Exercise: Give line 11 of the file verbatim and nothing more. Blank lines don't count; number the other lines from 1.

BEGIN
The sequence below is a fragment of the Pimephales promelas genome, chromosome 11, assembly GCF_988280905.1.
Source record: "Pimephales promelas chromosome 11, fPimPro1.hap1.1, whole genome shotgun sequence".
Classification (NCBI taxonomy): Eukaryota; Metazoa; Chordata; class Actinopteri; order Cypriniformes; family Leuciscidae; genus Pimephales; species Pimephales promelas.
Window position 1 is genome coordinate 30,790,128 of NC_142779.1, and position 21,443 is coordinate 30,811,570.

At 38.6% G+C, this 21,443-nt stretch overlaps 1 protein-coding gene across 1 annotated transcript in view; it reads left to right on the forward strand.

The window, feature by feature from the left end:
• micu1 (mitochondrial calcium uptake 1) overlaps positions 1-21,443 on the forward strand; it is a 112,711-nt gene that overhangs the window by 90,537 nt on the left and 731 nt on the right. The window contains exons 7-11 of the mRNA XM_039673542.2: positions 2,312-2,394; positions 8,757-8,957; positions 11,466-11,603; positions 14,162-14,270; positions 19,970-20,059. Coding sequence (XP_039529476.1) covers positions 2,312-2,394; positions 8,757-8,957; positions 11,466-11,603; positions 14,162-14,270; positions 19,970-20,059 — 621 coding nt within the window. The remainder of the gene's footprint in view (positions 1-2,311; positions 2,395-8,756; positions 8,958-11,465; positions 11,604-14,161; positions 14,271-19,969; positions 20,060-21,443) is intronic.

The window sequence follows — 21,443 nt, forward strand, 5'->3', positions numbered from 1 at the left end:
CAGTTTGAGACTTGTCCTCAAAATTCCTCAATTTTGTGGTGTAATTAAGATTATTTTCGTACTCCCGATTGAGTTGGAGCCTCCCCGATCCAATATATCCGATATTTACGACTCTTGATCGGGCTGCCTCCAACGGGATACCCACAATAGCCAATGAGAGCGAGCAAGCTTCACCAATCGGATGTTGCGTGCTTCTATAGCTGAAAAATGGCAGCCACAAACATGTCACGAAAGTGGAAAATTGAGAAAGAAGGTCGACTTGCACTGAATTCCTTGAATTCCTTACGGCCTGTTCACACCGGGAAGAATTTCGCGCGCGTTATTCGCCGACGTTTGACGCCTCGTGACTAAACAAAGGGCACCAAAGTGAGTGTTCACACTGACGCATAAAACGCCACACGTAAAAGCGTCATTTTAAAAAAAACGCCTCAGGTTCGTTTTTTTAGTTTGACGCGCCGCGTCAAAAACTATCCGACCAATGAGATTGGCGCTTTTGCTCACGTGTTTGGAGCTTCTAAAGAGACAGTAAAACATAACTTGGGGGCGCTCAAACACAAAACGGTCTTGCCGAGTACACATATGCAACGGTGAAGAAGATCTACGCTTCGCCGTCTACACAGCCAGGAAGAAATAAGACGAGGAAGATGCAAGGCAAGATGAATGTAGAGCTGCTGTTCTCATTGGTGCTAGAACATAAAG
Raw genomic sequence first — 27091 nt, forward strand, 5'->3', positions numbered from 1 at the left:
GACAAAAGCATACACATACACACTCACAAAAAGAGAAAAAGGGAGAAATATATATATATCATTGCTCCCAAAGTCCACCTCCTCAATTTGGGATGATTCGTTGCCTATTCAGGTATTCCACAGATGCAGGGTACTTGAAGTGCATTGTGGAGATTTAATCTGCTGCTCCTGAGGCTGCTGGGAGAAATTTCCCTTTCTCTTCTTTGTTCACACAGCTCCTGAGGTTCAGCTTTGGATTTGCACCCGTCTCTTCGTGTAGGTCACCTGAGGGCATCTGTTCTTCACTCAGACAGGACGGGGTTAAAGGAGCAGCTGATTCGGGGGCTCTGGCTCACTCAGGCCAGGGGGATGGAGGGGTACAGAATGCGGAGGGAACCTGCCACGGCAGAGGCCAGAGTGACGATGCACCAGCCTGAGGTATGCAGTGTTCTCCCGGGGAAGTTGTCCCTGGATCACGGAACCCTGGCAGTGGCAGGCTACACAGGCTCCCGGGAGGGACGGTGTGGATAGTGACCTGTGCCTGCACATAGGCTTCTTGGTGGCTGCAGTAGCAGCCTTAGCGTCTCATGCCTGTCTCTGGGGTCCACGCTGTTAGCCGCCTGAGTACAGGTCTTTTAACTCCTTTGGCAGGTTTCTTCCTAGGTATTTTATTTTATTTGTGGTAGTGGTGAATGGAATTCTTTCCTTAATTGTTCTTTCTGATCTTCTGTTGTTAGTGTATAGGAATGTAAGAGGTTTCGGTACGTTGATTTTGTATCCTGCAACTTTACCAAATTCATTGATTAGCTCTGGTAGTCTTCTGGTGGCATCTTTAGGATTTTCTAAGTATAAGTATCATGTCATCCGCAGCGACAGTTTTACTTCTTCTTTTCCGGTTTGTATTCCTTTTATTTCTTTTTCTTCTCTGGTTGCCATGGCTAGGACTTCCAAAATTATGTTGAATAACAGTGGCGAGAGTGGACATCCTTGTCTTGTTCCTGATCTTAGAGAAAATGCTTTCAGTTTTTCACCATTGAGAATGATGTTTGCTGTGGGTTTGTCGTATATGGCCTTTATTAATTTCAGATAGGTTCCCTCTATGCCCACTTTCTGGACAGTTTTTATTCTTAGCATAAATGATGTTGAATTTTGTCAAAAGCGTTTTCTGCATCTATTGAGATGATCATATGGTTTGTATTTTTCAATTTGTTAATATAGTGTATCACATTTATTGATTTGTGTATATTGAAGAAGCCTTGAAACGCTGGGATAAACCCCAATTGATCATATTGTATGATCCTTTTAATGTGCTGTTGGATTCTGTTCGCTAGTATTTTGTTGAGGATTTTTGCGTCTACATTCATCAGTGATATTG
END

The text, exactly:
GACAAAAGCATACACATACACACTCACAAAAAGAGAAAAAGGGAGAAATATATATATATCATTGCTCCCAAAGTCCACCTCCTCAATTTGGGATGATTCGTTGCCTATTCAGGTATTCCACAGATGCAGGGTACTTGAAGTGCATTGTGGAGATTTAATCTGCTGCTCCTGAGGCTGCTGGGAGAAATTTCCCTTTCTCTTCTTTGTTCACACAGCTCCTGAGGTTCAGCTTTGGATTTGCACCCGTCTCTTCGTGTAGGTCACCTGAGGGCATCTGTTCTTCACTCAGACAGGACGGGGTTAAAGGAGCAGCTGATTCGGGGGCTCTGGCTCACTCAGGCCAGGGGGATGGAGGGGTACAGAATGCGGAGGGAACCTGCCACGGCAGAGGCCAGAGTGACGATGCACCAGCCTGAGGTATGCAGTGTTCTCCCGGGGAAGTTGTCCCTGGATCACGGAACCCTGGCAGTGGCAGGCTACACAGGCTCCCGGGAGGGACGGTGTGGATAGTGACCTGTGCCTGCACATAGGCTTCTTGGTGGCTGCAGTAGCAGCCTTAGCGTCTCATGCCTGTCTCTGGGGTCCACGCTGTTAGCCGCCTGAGTACAGGTCTTTTAACTCCTTTGGCAGGTTTCTTCCTAGGTATTTTATTTTATTTGTGGTAGTGGTGAATGGAATTCTTTCCTTAATTGTTCTTTCTGATCTTCTGTTGTTAGTGTATAGGAATGTAAGAGGTTTCGGTACGTTGATTTTGTATCCTGCAACTTTACCAAATTCATTGATTAGCTCTGGTAGTCTTCTGGTGGCATCTTTAGGATTTTCTAAGTATAAGTATCATGTCATCCGCAGCGACAGTTTTACTTCTTCTTTTCCGGTTTGTATTCCTTTTATTTCTTTTTCTTCTCTGGTTGCCATGGCTAGGACTTCCAAAATTATGTTGAATAACAGTGGCGAGAGTGGACATCCTTGTCTTGTTCCTGATCTTAGAGAAAATGCTTTCAGTTTTTCACCATTGAGAATGATGTTTGCTGTGGGTTTGTCGTATATGGCCTTTATTAATTTCAGATAGGTTCCCTCTATGCCCACTTTCTGGACAGTTTTTATTCTTAGCATAAATGATGTTGAATTTTGTCAAAAGCGTTTTCTGCATCTATTGAGATGATCATATGGTTTGTATTTTTCAATTTGTTAATATAGTGTATCACATTTATTGATTTGTGTATATTGAAGAAGCCTTGAAACGCTGGGATAAACCCCAATTGATCATATTGTATGATCCTTTTAATGTGCTGTTGGATTCTGTTCGCTAGTATTTTGTTGAGGATTTTTGCGTCTACATTCATCAGTGATATTG